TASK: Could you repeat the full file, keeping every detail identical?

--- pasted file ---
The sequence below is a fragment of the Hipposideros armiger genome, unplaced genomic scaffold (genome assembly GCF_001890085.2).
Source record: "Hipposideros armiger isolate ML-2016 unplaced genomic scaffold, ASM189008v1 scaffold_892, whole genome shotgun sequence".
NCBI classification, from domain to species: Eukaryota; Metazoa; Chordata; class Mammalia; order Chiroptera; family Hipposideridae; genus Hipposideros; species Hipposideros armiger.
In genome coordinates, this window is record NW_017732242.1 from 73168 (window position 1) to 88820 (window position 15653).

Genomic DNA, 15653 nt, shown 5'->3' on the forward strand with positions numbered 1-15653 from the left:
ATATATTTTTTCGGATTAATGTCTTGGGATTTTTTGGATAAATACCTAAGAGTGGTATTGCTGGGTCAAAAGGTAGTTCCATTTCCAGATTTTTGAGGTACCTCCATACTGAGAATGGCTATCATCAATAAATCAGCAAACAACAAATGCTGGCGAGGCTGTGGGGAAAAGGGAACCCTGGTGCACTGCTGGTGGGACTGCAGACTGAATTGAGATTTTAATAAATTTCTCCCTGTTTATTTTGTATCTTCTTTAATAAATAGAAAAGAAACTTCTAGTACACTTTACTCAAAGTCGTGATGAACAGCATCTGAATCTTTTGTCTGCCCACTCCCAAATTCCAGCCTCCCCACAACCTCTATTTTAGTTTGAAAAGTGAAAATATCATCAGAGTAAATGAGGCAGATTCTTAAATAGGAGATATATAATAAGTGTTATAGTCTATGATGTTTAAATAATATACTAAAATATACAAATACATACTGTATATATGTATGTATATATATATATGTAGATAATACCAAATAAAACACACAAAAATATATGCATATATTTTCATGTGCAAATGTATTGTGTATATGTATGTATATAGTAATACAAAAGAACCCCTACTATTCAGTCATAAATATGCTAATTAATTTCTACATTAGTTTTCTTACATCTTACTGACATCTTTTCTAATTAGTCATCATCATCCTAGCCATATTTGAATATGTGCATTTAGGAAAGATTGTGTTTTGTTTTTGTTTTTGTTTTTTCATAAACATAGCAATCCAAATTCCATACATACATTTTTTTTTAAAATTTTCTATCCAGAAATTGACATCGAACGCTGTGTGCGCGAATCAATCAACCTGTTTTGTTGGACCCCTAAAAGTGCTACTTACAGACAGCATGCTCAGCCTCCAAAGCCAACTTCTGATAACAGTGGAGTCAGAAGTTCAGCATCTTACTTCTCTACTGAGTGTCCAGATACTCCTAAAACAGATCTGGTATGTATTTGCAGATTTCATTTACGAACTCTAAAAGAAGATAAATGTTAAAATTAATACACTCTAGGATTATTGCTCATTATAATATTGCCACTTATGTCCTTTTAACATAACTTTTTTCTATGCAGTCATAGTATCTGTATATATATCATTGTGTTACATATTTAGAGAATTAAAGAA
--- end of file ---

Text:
The sequence below is a fragment of the Hipposideros armiger genome, unplaced genomic scaffold (genome assembly GCF_001890085.2).
Source record: "Hipposideros armiger isolate ML-2016 unplaced genomic scaffold, ASM189008v1 scaffold_892, whole genome shotgun sequence".
NCBI classification, from domain to species: Eukaryota; Metazoa; Chordata; class Mammalia; order Chiroptera; family Hipposideridae; genus Hipposideros; species Hipposideros armiger.
In genome coordinates, this window is record NW_017732242.1 from 73168 (window position 1) to 88820 (window position 15653).

Genomic DNA, 15653 nt, shown 5'->3' on the forward strand with positions numbered 1-15653 from the left:
ATATATTTTTTCGGATTAATGTCTTGGGATTTTTTGGATAAATACCTAAGAGTGGTATTGCTGGGTCAAAAGGTAGTTCCATTTCCAGATTTTTGAGGTACCTCCATACTGAGAATGGCTATCATCAATAAATCAGCAAACAACAAATGCTGGCGAGGCTGTGGGGAAAAGGGAACCCTGGTGCACTGCTGGTGGGACTGCAGACTGAATTGAGATTTTAATAAATTTCTCCCTGTTTATTTTGTATCTTCTTTAATAAATAGAAAAGAAACTTCTAGTACACTTTACTCAAAGTCGTGATGAACAGCATCTGAATCTTTTGTCTGCCCACTCCCAAATTCCAGCCTCCCCACAACCTCTATTTTAGTTTGAAAAGTGAAAATATCATCAGAGTAAATGAGGCAGATTCTTAAATAGGAGATATATAATAAGTGTTATAGTCTATGATGTTTAAATAATATACTAAAATATACAAATACATACTGTATATATGTATGTATATATATATATGTAGATAATACCAAATAAAACACACAAAAATATATGCATATATTTTCATGTGCAAATGTATTGTGTATATGTATGTATATAGTAATACAAAAGAACCCCTACTATTCAGTCATAAATATGCTAATTAATTTCTACATTAGTTTTCTTACATCTTACTGACATCTTTTCTAATTAGTCATCATCATCCTAGCCATATTTGAATATGTGCATTTAGGAAAGATTGTGTTTTGTTTTTGTTTTTGTTTTTTCATAAACATAGCAATCCAAATTCCATACATACATTTTTTTTTAAAATTTTCTATCCAGAAATTGACATCGAACGCTGTGTGCGCGAATCAATCAACCTGTTTTGTTGGACCCCTAAAAGTGCTACTTACAGACAGCATGCTCAGCCTCCAAAGCCAACTTCTGATAACAGTGGAGTCAGAAGTTCAGCATCTTACTTCTCTACTGAGTGTCCAGATACTCCTAAAACAGATCTGGTATGTATTTGCAGATTTCATTTACGAACTCTAAAAGAAGATAAATGTTAAAATTAATACACTCTAGGATTATTGCTCATTATAATATTGCCACTTATGTCCTTTTAACATAACTTTTTTCTATGCAGTCATAGTATCTGTATATATATCATTGTGTTACATATTTAGAGAATTAAAGAA